So, now that the The Mitchell List has gone public, I feel that it’s worth noting to my readers when new films that I’ve never seen before get added to the ranks. Therefore, I’m starting a new series of posts which I will call New Additions. In these, I will offer a brief, paragraph-long review and the usual rankings so that you know my basic thoughts on the film. And you can bet, now that I have an infinite wealth of movies into my living room, there will hopefully be a wealth of these.
“Duck Soup,” (Leo McCarey) – 1933
I must say that I am not as fluent with the works of the Marx Brothers as I am with those of Charlie Chaplin or Buster Keaton. Yet after viewing “Duck Soup,” it’s certainly no joke that they are raucously talented and hilarious. The gags come as fast, witty and very well-planted. The mirror gag and hat-stealing scenes in particular are just a joy to watch, mostly due to their incredible choreography. The film also contains a hint of social commentary, even if it seems weak compared to today’s standards. However, the film runs into trouble when the comedy bits start to get in the way of things like structure, character and all of the other things that make up a film. The movie, then, encompasses more of the traits of a fantastic stand-up routine then a feature.
GRADES: B * * * 1/2 / * * * * * 7.4 / 10.0
“Harold and Maude” (Hal Ashby) – 1971
My understanding is that this film is known for having an insane cult following, in essence, almost inventing the term. I will say that the film takes on some unorthodox and original concepts. The suicide concept is particularly dicy (although I’m still kind of confused as to how he pulled some of them off, and galled that they didn’t explain them). It also contains great performances from Ruth Gordon and Vivian Pickles. However, the film raises too many unanswered questions. One that constantly got on my nerves was, why aren’t any of these people in jail? They really are a lot more horrible and less sympathetic than the plot lets on. And the ending leaves the viewer a lot less satisfied then one would wish from an “inspirational” film.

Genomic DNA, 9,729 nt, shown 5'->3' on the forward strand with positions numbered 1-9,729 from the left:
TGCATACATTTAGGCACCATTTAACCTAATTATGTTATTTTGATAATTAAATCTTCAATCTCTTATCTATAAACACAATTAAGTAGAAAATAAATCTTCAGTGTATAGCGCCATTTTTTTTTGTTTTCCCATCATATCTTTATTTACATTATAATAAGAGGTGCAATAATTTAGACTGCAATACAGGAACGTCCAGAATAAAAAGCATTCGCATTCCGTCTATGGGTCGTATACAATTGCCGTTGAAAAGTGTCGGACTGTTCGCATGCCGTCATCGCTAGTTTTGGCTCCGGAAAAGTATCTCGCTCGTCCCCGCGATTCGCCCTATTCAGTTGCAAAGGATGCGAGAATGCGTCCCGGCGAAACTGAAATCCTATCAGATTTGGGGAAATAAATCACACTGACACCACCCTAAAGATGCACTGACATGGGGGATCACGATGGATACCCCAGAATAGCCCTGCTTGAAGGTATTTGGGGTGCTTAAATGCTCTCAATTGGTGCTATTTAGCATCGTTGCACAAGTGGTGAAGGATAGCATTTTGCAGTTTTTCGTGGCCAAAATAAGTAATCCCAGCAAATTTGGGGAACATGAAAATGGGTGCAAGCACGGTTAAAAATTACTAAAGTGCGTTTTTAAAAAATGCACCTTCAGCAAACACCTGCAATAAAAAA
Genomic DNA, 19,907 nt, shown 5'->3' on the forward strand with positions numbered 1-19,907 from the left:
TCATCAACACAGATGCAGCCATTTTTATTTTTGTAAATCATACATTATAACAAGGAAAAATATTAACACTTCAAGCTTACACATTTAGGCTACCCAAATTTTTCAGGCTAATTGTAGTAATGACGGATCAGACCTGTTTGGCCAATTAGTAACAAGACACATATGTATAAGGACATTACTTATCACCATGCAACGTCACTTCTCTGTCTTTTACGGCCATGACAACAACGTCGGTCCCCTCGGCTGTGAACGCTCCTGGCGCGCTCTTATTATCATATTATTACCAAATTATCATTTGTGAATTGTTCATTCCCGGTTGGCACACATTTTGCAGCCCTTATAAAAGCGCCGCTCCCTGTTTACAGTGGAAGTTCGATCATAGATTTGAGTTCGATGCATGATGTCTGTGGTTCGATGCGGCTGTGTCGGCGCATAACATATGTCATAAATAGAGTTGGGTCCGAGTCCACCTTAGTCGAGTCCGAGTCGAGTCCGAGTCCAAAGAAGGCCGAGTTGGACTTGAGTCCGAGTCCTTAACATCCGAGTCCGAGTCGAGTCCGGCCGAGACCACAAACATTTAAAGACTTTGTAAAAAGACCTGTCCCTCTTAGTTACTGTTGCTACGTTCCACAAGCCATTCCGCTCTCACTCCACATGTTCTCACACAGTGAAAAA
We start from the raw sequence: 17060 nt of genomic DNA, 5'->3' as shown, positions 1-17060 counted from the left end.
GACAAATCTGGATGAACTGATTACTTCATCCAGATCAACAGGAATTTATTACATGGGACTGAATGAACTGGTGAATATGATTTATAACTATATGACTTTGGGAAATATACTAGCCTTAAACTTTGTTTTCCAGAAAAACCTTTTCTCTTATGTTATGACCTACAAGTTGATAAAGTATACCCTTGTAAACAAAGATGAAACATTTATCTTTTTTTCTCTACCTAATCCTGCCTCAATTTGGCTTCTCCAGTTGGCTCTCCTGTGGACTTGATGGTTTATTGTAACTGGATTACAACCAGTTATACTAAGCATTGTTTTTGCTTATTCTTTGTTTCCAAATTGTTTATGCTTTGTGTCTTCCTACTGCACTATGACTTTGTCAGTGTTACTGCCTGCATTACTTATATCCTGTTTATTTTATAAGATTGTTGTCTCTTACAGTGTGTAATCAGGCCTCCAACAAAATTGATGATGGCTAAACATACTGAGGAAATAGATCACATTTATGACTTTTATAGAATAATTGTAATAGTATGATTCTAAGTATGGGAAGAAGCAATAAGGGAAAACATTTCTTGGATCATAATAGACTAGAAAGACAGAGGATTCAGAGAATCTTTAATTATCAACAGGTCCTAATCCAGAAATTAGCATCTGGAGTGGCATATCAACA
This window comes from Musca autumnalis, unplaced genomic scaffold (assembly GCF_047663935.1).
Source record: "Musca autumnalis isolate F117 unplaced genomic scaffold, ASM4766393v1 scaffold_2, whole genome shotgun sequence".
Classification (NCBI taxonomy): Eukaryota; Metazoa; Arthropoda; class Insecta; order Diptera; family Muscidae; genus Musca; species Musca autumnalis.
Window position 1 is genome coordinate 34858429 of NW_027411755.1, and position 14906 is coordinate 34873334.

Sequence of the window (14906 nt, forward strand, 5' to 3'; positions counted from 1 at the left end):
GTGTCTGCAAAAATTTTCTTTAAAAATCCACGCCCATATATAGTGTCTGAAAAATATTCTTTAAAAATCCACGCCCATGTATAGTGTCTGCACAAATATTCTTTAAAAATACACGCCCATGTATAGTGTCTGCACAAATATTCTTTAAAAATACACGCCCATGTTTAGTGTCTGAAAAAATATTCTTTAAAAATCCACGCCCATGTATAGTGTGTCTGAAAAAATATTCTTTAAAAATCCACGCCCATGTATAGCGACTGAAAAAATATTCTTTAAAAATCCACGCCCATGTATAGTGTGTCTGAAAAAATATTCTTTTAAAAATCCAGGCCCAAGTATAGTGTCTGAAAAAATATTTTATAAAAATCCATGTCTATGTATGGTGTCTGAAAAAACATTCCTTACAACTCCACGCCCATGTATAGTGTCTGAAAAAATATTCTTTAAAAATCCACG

GRADES: B- * * * / * * * * * 6.4 / 10.0
“The Battle of San Pietro” (John Huston) – 1945
Some of the stories about this movie are just as interesting, if not more so, than the film itself. In a response to to claims from the military that his documentary was anti-war, John Huston said that if he ever made a pro-war film, he should be shot. Another tale tells of a woman standing up in the theater and shrieking that she sees her son during a montage of American corpses. One thing is for sure: this film paved the way for the modern-day documentary. When most of the war time news was only showing the cheerful and inspiring moments of the war, Huston displays the gritty realities of combat. It is a direct influence on films like “Restrepo,” and really, well, every other war film made since. It is also an ode to filmmakers who must overcome huge obstacles to get their films viewed, for what’s a bigger obstacle than the U.S. Military.
GRADES: A- * * * * 1/2 / * * * * * 8.6 / 10.0
So, I really don’t know what to think of this. “Hanna,” the new film by Joe Wright (director of “Pride and Prejudice” and “Atonement”), I suppose has the ability to either be really bad or really phenomenal. Whatever the outcome might be, it’s pretty difficult not to be intrigued by this new trailer.
The film stars Saoirse Ronan, Eric Bana and Cate Blanchett. Check it out and stay tuned for the my Top Ten Trailers of 2010 to be released, shortly.